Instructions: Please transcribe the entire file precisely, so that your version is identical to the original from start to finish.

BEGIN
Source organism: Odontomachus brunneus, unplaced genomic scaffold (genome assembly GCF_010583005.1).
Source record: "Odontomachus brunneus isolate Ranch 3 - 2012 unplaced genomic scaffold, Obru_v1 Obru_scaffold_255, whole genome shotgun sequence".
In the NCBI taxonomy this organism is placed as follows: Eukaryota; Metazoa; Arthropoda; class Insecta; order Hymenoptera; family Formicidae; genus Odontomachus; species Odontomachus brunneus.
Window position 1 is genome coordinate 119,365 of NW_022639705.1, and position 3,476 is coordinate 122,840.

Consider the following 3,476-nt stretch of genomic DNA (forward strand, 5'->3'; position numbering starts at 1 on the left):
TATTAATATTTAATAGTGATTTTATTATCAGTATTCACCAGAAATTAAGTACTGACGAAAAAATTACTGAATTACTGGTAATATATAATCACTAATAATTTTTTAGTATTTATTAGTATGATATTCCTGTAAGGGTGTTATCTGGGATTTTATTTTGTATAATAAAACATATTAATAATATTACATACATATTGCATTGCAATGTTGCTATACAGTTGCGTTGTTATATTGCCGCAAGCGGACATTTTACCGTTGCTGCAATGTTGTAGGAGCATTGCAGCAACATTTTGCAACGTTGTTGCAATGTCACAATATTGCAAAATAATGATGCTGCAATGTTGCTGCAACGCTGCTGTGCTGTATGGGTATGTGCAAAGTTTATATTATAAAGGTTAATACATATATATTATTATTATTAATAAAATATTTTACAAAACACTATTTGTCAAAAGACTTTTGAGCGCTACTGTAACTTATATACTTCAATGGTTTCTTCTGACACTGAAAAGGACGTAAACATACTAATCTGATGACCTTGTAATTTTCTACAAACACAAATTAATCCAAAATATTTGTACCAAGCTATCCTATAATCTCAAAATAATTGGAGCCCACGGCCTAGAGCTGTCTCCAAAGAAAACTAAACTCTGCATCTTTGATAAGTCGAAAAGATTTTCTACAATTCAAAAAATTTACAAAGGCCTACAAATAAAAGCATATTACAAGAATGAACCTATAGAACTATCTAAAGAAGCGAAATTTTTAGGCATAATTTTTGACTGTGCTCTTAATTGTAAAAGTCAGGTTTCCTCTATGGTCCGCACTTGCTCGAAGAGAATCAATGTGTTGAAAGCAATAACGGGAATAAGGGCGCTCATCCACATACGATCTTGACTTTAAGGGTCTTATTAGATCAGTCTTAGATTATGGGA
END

Source organism: Odontomachus brunneus, unplaced genomic scaffold (genome assembly GCF_010583005.1).
Source record: "Odontomachus brunneus isolate Ranch 3 - 2012 unplaced genomic scaffold, Obru_v1 Obru_scaffold_255, whole genome shotgun sequence".
In the NCBI taxonomy this organism is placed as follows: Eukaryota; Metazoa; Arthropoda; class Insecta; order Hymenoptera; family Formicidae; genus Odontomachus; species Odontomachus brunneus.
Window position 1 is genome coordinate 119,365 of NW_022639705.1, and position 3,476 is coordinate 122,840.

Consider the following 3,476-nt stretch of genomic DNA (forward strand, 5'->3'; position numbering starts at 1 on the left):
TATTAATATTTAATAGTGATTTTATTATCAGTATTCACCAGAAATTAAGTACTGACGAAAAAATTACTGAATTACTGGTAATATATAATCACTAATAATTTTTTAGTATTTATTAGTATGATATTCCTGTAAGGGTGTTATCTGGGATTTTATTTTGTATAATAAAACATATTAATAATATTACATACATATTGCATTGCAATGTTGCTATACAGTTGCGTTGTTATATTGCCGCAAGCGGACATTTTACCGTTGCTGCAATGTTGTAGGAGCATTGCAGCAACATTTTGCAACGTTGTTGCAATGTCACAATATTGCAAAATAATGATGCTGCAATGTTGCTGCAACGCTGCTGTGCTGTATGGGTATGTGCAAAGTTTATATTATAAAGGTTAATACATATATATTATTATTATTAATAAAATATTTTACAAAACACTATTTGTCAAAAGACTTTTGAGCGCTACTGTAACTTATATACTTCAATGGTTTCTTCTGACACTGAAAAGGACGTAAACATACTAATCTGATGACCTTGTAATTTTCTACAAACACAAATTAATCCAAAATATTTGTACCAAGCTATCCTATAATCTCAAAATAATTGGAGCCCACGGCCTAGAGCTGTCTCCAAAGAAAACTAAACTCTGCATCTTTGATAAGTCGAAAAGATTTTCTACAATTCAAAAAATTTACAAAGGCCTACAAATAAAAGCATATTACAAGAATGAACCTATAGAACTATCTAAAGAAGCGAAATTTTTAGGCATAATTTTTGACTGTGCTCTTAATTGTAAAAGTCAGGTTTCCTCTATGGTCCGCACTTGCTCGAAGAGAATCAATGTGTTGAAAGCAATAACGGGAATAAGGGCGCTCATCCACATACGATCTTGACTTTAAGGGTCTTATTAGATCAGTCTTAGATTATGGGA